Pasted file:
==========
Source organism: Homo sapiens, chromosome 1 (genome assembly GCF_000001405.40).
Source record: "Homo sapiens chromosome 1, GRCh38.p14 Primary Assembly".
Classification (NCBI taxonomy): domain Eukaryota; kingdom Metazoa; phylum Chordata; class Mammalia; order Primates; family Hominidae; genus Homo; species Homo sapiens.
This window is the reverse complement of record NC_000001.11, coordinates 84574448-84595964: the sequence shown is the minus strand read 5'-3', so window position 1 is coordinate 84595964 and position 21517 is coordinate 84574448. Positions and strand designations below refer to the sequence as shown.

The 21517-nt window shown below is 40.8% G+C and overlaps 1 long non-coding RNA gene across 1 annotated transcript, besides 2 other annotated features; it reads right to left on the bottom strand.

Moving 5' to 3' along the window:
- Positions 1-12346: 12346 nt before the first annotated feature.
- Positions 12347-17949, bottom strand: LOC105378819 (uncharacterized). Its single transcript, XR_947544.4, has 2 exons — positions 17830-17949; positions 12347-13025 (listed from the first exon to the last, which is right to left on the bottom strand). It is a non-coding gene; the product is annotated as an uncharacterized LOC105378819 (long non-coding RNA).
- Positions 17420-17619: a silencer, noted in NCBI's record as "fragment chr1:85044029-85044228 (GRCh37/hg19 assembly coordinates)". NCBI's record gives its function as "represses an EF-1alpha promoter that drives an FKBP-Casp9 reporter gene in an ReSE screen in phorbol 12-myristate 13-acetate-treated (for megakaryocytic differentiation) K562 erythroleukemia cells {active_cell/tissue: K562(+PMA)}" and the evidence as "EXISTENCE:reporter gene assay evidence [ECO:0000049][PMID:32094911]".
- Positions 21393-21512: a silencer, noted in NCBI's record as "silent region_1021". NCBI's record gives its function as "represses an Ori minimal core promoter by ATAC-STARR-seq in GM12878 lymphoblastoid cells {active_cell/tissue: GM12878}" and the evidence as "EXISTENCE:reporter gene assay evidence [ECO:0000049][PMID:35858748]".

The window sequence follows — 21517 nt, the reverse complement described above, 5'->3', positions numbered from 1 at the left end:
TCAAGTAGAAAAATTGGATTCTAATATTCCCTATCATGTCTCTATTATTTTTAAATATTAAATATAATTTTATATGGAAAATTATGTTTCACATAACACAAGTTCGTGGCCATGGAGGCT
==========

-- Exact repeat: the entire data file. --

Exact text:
Source organism: Homo sapiens, chromosome 1 (genome assembly GCF_000001405.40).
Source record: "Homo sapiens chromosome 1, GRCh38.p14 Primary Assembly".
Classification (NCBI taxonomy): domain Eukaryota; kingdom Metazoa; phylum Chordata; class Mammalia; order Primates; family Hominidae; genus Homo; species Homo sapiens.
This window is the reverse complement of record NC_000001.11, coordinates 84574448-84595964: the sequence shown is the minus strand read 5'-3', so window position 1 is coordinate 84595964 and position 21517 is coordinate 84574448. Positions and strand designations below refer to the sequence as shown.

The 21517-nt window shown below is 40.8% G+C and overlaps 1 long non-coding RNA gene across 1 annotated transcript, besides 2 other annotated features; it reads right to left on the bottom strand.

Moving 5' to 3' along the window:
- Positions 1-12346: 12346 nt before the first annotated feature.
- Positions 12347-17949, bottom strand: LOC105378819 (uncharacterized). Its single transcript, XR_947544.4, has 2 exons — positions 17830-17949; positions 12347-13025 (listed from the first exon to the last, which is right to left on the bottom strand). It is a non-coding gene; the product is annotated as an uncharacterized LOC105378819 (long non-coding RNA).
- Positions 17420-17619: a silencer, noted in NCBI's record as "fragment chr1:85044029-85044228 (GRCh37/hg19 assembly coordinates)". NCBI's record gives its function as "represses an EF-1alpha promoter that drives an FKBP-Casp9 reporter gene in an ReSE screen in phorbol 12-myristate 13-acetate-treated (for megakaryocytic differentiation) K562 erythroleukemia cells {active_cell/tissue: K562(+PMA)}" and the evidence as "EXISTENCE:reporter gene assay evidence [ECO:0000049][PMID:32094911]".
- Positions 21393-21512: a silencer, noted in NCBI's record as "silent region_1021". NCBI's record gives its function as "represses an Ori minimal core promoter by ATAC-STARR-seq in GM12878 lymphoblastoid cells {active_cell/tissue: GM12878}" and the evidence as "EXISTENCE:reporter gene assay evidence [ECO:0000049][PMID:35858748]".

The window sequence follows — 21517 nt, the reverse complement described above, 5'->3', positions numbered from 1 at the left end:
TCAAGTAGAAAAATTGGATTCTAATATTCCCTATCATGTCTCTATTATTTTTAAATATTAAATATAATTTTATATGGAAAATTATGTTTCACATAACACAAGTTCGTGGCCATGGAGGCT